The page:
Ai Weiwei Gains Conditional Release

Ai Weiwei Gains Conditional Release

By Mimi Li
Epoch Times Staff Created: Jun 22, 2011 Last
Updated:
Jun 23, 2011

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Ai Weiwei Released (NTD Television) 

Chinese artist Ai Weiwei was released from prison on Wednesday after mounting
international condemnation for his detention.

The outspoken critic of the
Chinese communist regime who is famous for helping design Beijing’s Bird Nest stadium for the 2008
Olympics returned home late on Wednesday, but
is subject as conditions of his release to travel restrictions and a media gag
order.

“I’m sorry I can’t [talk], I am on probation, please understand,”
Ai said in English outside his suburban Beijing home Wednesday night, according
to NTD Television.

Ai had been detained without charge since April 3 amid
a crackdown on dissidents and critics of China’s authoritarian rule during a
recent spate of protests inspired by the “Arab Spring” uprisings.

Police
and officials, however, publicly accused the artist-activist of tax evasion,
considered by most human rights experts and China watchers to be trumped-up
charges.

State-run Xinhua News
Agency reported that Ai was released because of his “good attitude in confessing
his crimes as well as a chronic disease he suffers from,” but Ai had not been
formally charged with any crime. Human Rights in China reported in April that Ai
was tortured into confessing.

Ai was freed on the Chinese equivalent of
bail called qubao houshen, a legal procedure Chinese authorities
commonly save for cases they tacitly concede to be unfit for
prosecution.

“Qubao houshen (QBHS) is a technique that the public
security authorities sometimes use as a face-saving device to end controversial
cases that are unwise or unnecessary for them to prosecute,” China scholar and
New York University law professor Jerome A.
Cohen wrote on the U.S. Asia Law Institute’s website.

Legal and human
rights experts attributed Ai’s release to unrelenting pressure from Ai’s artist
connections and pressure from the international community.

“The decision
to grant QBHS has little to do with the rule of law, but everything to do with
the untrammeled exercise of discretion
enjoyed by Chinese authorities. This outcome makes clear that great
international public pressure plus significant domestic and personal
[connections] can be a potent combination even in the case of someone who went
further than anyone before him in openly thumbing his nose … at the Communist
regime,” wrote Cohen.

Ai’s sudden release comes just ahead of Chinese
premier Wen Jiabao’s trip to the United Kingdom and Germany next week, where Ai
“has strong professional ties and public support,” Amnesty International
noted.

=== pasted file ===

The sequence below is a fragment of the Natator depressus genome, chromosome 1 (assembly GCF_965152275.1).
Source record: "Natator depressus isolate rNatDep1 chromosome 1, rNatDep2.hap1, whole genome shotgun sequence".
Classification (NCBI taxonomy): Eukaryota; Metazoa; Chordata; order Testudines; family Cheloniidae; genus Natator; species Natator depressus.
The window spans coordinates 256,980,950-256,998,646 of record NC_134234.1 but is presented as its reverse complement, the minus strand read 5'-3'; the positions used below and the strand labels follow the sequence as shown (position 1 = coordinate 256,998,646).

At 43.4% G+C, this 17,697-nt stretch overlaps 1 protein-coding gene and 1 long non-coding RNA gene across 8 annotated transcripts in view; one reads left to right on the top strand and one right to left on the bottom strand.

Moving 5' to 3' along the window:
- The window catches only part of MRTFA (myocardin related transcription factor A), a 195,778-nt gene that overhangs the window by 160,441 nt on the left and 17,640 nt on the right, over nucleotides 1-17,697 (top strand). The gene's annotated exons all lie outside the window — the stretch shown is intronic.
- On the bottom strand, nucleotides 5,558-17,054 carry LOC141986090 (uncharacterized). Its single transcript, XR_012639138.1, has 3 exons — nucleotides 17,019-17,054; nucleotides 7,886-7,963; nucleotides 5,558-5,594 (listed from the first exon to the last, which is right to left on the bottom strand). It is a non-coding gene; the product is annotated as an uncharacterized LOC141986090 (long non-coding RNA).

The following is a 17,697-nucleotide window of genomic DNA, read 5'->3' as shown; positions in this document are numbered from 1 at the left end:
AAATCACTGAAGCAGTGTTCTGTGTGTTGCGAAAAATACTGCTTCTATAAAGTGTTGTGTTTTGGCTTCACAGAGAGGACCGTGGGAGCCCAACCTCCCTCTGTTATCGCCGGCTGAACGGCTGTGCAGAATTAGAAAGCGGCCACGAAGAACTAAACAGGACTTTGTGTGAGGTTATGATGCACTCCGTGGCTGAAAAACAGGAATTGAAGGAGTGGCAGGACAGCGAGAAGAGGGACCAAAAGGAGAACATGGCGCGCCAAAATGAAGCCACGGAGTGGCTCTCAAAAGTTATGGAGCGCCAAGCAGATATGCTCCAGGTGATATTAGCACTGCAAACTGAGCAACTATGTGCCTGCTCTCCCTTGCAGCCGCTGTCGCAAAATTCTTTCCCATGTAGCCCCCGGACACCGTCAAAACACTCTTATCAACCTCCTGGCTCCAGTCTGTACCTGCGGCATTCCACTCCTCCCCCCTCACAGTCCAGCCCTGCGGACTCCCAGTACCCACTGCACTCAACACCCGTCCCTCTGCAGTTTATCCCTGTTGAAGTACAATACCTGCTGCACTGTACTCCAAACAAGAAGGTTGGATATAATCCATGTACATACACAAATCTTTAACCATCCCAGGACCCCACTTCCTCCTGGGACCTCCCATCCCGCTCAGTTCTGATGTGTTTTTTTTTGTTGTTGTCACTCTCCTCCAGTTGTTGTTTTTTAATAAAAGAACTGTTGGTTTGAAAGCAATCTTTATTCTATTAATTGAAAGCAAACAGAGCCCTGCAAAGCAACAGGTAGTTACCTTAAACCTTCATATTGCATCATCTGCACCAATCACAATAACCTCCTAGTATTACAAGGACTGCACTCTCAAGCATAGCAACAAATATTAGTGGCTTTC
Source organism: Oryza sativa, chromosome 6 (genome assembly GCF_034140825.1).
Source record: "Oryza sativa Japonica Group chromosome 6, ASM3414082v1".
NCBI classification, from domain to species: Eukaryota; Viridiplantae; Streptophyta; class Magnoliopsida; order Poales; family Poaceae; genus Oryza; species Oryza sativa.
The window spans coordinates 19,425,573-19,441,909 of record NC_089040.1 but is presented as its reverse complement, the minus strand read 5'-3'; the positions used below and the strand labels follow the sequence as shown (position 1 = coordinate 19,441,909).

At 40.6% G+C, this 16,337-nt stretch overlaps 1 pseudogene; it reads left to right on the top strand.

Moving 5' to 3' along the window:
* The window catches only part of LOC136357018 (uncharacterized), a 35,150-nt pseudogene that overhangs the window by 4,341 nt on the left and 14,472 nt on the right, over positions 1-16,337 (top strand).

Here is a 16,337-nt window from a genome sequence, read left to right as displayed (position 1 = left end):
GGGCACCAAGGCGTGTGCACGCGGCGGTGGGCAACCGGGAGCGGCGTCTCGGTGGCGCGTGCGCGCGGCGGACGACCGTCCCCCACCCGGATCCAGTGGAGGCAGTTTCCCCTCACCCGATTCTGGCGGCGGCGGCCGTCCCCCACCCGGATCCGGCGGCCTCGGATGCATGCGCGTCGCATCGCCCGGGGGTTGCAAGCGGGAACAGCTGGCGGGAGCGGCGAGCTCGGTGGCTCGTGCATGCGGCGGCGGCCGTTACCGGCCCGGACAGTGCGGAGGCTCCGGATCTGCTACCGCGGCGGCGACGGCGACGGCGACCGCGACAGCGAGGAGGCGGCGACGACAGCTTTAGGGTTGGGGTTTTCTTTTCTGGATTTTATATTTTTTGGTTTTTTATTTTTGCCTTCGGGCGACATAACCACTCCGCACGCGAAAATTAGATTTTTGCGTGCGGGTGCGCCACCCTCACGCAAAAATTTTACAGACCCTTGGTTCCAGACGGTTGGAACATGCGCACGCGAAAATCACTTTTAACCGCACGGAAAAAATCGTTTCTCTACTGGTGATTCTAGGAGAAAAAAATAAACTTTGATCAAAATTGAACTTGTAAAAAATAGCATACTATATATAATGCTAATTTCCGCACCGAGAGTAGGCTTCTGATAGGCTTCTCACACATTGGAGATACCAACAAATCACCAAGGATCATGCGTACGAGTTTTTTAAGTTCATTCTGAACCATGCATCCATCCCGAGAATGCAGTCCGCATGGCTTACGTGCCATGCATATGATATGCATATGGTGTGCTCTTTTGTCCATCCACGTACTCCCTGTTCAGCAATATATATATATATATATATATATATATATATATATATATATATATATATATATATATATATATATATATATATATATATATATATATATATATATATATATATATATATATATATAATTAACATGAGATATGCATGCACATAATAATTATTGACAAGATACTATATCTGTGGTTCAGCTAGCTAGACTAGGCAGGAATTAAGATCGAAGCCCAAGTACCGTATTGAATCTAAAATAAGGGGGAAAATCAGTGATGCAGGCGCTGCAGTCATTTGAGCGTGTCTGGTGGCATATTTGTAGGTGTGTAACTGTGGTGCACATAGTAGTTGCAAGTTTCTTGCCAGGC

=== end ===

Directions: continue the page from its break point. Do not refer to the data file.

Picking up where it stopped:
“His release on bail can be seen as a tokenistic move by the
government to deflect mounting criticism,” said Catherine Baber, Amnesty
International’s deputy director for the Asia Pacific, in a statement.

Detention ‘Unjustifiable’

The U.S. State Department said Wednesday afternoon it could not immediately
verify Ai’s release, but were working to confirm the reports.

“But we’ve
long called for his release and we continue
to urge for … the release of all persons who’ve been detained for exercising
their internationally recognized human rights,” State Department Deputy
Spokesman Mark Toner said in a press briefing.

President of the European
Parliament Jerzy Buzek said he “welcome[s] the release on bail of Ai Weiwei” and
called it “long overdue.”

“His detention was both unjustifiable and
unacceptable. … The European Parliament supports his peaceful actions and
initiatives in favor of democratic reforms and the protection of human rights,”
said Buzek, a former veteran of the Solidarity trade union movement and
anti-communist activist from Poland.

U.S. Congressman Chris Smith
(R-N.J.), who has previously served as chairman of the Foreign Affairs’
Subcommittee on Human Rights, told the AFP news agency that reports of Ai’s
release “[are] welcome” but that “it is extremely concerning that he reportedly
‘confessed his crimes.’”

Undoubtedly,
Ai’s star talent, his family history and global support from the artistic
community helped a lot.


“‘Confessions’ in
the [People’s Republic of China] are rarely—if ever—made voluntarily and without
coercion,” he said.

While Ai Weiwei’s fame and connections played a
significant role in securing his release from prison, other artist-activists
like him and more than 130 others rounded up in a Chinese clampdown on dissent
earlier this year are still jailed.

“Undoubtedly, Ai’s star talent, his
family history and global support from the artistic community helped a lot,”
Cohen said.

Those not as well known or who do not carry Ai’s clout
may not be advocated for in the same manner that helped see Ai released. Four of
Ai’s friends and colleagues—his assistant Wen Tao, his driver Zhang Jingsong,
his accountant Hu Mingfen, and fellow designer Liu Zhenggang—who “disappeared
into secret detention” are still missing, Amnesty International said.

“It
is vital that the international outcry over Ai Weiwei be extended to those
activists still languishing in secret detention or charged with inciting
subversion,” Amnesty’s Baber said.

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